user awareness on the part of the site designer.
Design should first aim for optimum performance on mobile devices, with the desktop experience coming secondary.
In the 21st century, this is a risk worth taking; mobile users are far more fickle with greatly reduced attention spans.
It only takes one notification to take a viewer off your webpage and into a proprietary app that is purposely designed to keep users logged in.
The better your site experience on the phone, the longer it can resist the onslaughts of notifications and retain viewers on the site.
HTML5 can look and perform extremely sexy on a powerful device. And only on a powerful device.
For old devices running on old operating systems or browsers, these features are mostly emulated to be able to be properly rendered.
This consuming lot of processing power and memory space, something that is already at a premium in these not so high-end devices.
This results in at best an unusable webpage and at worst, a crashed device that needs to be rebooted.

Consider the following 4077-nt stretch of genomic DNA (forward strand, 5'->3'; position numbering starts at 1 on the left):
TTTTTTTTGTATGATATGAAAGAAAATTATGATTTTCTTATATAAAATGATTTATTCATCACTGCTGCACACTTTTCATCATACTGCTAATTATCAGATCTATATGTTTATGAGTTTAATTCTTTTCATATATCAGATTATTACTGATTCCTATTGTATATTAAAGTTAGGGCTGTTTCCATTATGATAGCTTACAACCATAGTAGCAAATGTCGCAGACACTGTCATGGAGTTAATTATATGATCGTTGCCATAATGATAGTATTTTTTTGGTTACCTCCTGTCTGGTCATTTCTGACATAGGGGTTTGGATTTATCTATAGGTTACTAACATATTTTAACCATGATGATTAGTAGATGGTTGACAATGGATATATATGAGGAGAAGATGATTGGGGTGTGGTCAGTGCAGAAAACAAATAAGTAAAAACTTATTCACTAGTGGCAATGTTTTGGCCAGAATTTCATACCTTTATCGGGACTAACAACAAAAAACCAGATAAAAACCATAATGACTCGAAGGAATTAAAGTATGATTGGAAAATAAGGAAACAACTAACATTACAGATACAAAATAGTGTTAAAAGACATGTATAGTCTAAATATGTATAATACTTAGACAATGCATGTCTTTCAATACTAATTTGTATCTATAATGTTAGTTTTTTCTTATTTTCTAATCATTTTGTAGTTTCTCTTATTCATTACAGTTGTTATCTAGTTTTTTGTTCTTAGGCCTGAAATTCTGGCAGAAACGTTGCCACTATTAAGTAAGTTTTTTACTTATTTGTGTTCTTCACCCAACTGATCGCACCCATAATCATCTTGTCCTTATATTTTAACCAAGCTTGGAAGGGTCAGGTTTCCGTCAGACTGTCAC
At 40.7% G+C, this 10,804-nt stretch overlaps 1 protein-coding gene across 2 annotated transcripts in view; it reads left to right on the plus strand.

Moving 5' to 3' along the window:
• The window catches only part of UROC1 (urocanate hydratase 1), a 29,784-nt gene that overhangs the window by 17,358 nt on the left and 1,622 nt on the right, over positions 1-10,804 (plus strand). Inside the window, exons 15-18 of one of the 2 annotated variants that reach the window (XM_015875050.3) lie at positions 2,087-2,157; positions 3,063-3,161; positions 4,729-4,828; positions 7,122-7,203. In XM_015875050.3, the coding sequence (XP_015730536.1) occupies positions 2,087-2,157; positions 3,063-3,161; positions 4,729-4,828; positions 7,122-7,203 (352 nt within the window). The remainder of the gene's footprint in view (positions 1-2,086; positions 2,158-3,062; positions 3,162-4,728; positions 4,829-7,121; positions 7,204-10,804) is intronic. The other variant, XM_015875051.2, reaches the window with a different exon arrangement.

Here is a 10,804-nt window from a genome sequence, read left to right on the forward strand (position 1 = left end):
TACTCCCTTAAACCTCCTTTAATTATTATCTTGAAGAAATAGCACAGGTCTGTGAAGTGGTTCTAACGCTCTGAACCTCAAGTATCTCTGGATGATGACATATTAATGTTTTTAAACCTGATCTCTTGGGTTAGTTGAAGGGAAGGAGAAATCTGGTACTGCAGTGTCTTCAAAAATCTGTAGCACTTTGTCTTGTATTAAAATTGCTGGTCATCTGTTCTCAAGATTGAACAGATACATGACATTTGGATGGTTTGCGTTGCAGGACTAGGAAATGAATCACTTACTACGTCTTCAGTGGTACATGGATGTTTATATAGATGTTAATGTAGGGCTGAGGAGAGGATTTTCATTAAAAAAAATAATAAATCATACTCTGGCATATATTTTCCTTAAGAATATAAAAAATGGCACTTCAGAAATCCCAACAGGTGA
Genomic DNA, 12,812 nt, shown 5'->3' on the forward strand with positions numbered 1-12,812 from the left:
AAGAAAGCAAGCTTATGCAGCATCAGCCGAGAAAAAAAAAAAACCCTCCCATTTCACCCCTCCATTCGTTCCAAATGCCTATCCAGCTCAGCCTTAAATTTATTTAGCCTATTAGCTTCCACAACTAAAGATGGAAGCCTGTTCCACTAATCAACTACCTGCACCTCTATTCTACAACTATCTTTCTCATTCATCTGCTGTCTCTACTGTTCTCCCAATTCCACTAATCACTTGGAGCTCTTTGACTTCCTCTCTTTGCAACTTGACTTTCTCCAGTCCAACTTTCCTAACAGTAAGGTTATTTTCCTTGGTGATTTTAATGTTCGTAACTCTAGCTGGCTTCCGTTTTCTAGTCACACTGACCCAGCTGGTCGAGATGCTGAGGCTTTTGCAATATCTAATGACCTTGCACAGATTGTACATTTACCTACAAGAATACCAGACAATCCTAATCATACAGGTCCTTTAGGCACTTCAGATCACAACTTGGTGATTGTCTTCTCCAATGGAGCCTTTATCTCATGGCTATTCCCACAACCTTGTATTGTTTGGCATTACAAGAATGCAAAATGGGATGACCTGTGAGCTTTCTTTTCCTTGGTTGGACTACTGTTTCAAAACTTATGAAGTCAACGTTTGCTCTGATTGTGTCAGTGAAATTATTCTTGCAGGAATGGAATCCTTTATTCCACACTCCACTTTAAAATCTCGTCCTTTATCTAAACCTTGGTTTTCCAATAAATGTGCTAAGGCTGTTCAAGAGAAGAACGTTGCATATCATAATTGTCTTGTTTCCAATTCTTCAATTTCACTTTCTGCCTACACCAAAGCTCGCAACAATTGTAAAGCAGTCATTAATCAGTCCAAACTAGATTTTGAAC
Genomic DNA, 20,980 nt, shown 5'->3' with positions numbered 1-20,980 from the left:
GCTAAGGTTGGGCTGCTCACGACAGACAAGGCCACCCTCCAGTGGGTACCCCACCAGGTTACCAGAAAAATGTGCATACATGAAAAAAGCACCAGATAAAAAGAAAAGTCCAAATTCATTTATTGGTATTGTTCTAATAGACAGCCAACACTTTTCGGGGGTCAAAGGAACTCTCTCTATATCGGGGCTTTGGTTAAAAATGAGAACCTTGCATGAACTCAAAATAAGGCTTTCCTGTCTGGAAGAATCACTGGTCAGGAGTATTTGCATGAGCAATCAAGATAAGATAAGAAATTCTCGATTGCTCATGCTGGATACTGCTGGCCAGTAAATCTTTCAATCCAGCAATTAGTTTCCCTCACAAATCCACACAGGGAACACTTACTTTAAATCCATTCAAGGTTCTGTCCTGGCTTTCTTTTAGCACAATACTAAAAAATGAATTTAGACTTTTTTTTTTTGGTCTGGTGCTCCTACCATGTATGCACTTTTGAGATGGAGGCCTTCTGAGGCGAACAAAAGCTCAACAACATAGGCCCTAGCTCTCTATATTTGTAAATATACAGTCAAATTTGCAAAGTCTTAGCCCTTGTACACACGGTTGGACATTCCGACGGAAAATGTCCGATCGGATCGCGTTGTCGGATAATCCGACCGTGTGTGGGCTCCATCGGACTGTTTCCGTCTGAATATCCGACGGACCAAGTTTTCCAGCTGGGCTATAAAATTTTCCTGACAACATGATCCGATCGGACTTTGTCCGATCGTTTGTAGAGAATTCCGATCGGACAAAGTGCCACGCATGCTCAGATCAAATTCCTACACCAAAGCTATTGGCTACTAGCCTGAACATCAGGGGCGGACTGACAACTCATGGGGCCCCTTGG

So it would be best to refrain from the cutting edge technologies and instead focus on the established technologies that are supported by devices that are at least two to three generations old.
Analytic can be woefully misleading in that they only record data that has been successfully served to the clients.
If your data does not show any devices older than 2013, it does not necessarily mean that those old devices are not available in the market or that people are not using them anymore.
Instead, it may signify that your website is not being served on those devices at all, resulting in a proportion of traffic lost to bad design.
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